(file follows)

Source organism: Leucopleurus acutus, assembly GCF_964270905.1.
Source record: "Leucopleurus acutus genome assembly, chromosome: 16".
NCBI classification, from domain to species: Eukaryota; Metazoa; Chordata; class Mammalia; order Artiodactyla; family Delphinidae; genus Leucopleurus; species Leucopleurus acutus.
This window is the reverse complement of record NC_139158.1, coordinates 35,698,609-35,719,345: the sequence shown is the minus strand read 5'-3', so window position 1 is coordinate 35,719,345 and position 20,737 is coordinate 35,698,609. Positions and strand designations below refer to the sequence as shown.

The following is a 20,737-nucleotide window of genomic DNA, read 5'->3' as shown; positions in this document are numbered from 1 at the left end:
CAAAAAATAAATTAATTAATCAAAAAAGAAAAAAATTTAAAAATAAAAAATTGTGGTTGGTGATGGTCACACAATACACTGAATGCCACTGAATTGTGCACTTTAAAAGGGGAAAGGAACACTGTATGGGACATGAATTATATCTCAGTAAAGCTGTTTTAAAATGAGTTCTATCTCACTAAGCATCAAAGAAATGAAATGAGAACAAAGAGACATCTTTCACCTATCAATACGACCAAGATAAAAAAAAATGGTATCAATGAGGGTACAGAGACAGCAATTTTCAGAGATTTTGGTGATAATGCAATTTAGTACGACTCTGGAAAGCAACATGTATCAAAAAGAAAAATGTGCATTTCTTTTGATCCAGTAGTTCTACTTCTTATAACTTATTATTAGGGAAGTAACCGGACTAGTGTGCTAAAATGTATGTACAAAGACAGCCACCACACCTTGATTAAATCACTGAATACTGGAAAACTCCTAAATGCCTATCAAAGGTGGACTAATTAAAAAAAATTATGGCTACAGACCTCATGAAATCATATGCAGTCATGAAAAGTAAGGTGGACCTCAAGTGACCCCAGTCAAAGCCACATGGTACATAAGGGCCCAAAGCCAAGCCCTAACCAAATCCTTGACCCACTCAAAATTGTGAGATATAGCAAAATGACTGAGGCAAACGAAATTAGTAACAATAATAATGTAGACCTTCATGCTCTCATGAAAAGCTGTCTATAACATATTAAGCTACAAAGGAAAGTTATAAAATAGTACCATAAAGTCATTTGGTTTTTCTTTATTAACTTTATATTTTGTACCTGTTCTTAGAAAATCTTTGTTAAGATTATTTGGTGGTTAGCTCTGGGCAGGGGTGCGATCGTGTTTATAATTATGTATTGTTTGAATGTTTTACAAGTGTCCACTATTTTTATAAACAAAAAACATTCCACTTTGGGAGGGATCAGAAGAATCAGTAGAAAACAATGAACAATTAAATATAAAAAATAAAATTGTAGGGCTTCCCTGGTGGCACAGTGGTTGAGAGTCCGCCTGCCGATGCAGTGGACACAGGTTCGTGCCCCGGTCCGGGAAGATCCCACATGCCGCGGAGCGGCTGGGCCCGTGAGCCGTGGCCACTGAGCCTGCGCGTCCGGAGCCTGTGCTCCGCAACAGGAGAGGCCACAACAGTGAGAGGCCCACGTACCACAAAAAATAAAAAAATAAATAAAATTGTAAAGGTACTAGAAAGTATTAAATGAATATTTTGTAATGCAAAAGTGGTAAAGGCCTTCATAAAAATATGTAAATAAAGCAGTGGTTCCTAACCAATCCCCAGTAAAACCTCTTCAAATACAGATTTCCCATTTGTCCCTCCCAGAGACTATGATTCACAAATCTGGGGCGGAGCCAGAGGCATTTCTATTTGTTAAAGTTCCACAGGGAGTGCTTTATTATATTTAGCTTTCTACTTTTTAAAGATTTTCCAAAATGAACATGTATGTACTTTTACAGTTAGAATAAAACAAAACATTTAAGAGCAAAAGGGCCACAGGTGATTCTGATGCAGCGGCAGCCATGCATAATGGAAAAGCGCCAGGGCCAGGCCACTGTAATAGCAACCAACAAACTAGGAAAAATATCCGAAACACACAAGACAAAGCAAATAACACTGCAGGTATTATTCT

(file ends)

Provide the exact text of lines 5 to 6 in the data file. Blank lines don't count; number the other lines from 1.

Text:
The following is a 20,737-nucleotide window of genomic DNA, read 5'->3' as shown; positions in this document are numbered from 1 at the left end:
CAAAAAATAAATTAATTAATCAAAAAAGAAAAAAATTTAAAAATAAAAAATTGTGGTTGGTGATGGTCACACAATACACTGAATGCCACTGAATTGTGCACTTTAAAAGGGGAAAGGAACACTGTATGGGACATGAATTATATCTCAGTAAAGCTGTTTTAAAATGAGTTCTATCTCACTAAGCATCAAAGAAATGAAATGAGAACAAAGAGACATCTTTCACCTATCAATACGACCAAGATAAAAAAAAATGGTATCAATGAGGGTACAGAGACAGCAATTTTCAGAGATTTTGGTGATAATGCAATTTAGTACGACTCTGGAAAGCAACATGTATCAAAAAGAAAAATGTGCATTTCTTTTGATCCAGTAGTTCTACTTCTTATAACTTATTATTAGGGAAGTAACCGGACTAGTGTGCTAAAATGTATGTACAAAGACAGCCACCACACCTTGATTAAATCACTGAATACTGGAAAACTCCTAAATGCCTATCAAAGGTGGACTAATTAAAAAAAATTATGGCTACAGACCTCATGAAATCATATGCAGTCATGAAAAGTAAGGTGGACCTCAAGTGACCCCAGTCAAAGCCACATGGTACATAAGGGCCCAAAGCCAAGCCCTAACCAAATCCTTGACCCACTCAAAATTGTGAGATATAGCAAAATGACTGAGGCAAACGAAATTAGTAACAATAATAATGTAGACCTTCATGCTCTCATGAAAAGCTGTCTATAACATATTAAGCTACAAAGGAAAGTTATAAAATAGTACCATAAAGTCATTTGGTTTTTCTTTATTAACTTTATATTTTGTACCTGTTCTTAGAAAATCTTTGTTAAGATTATTTGGTGGTTAGCTCTGGGCAGGGGTGCGATCGTGTTTATAATTATGTATTGTTTGAATGTTTTACAAGTGTCCACTATTTTTATAAACAAAAAACATTCCACTTTGGGAGGGATCAGAAGAATCAGTAGAAAACAATGAACAATTAAATATAAAAAATAAAATTGTAGGGCTTCCCTGGTGGCACAGTGGTTGAGAGTCCGCCTGCCGATGCAGTGGACACAGGTTCGTGCCCCGGTCCGGGAAGATCCCACATGCCGCGGAGCGGCTGGGCCCGTGAGCCGTGGCCACTGAGCCTGCGCGTCCGGAGCCTGTGCTCCGCAACAGGAGAGGCCACAACAGTGAGAGGCCCACGTACCACAAAAAATAAAAAAATAAATAAAATTGTAAAGGTACTAGAAAGTATTAAATGAATATTTTGTAATGCAAAAGTGGTAAAGGCCTTCATAAAAATATGTAAATAAAGCAGTGGTTCCTAACCAATCCCCAGTAAAACCTCTTCAAATACAGATTTCCCATTTGTCCCTCCCAGAGACTATGATTCACAAATCTGGGGCGGAGCCAGAGGCATTTCTATTTGTTAAAGTTCCACAGGGAGTGCTTTATTATATTTAGCTTTCTACTTTTTAAAGATTTTCCAAAATGAACATGTATGTACTTTTACAGTTAGAATAAAACAAAACATTTAAGAGCAAAAGGGCCACAGGTGATTCTGATGCAGCGGCAGCCATGCATAATGGAAAAGCGCCAGGGCCAGGCCACTGTAATAGCAACCAACAAACTAGGAAAAATATCCGAAACACACAAGACAAAGCAAATAACACTGCAGGTATTATTCT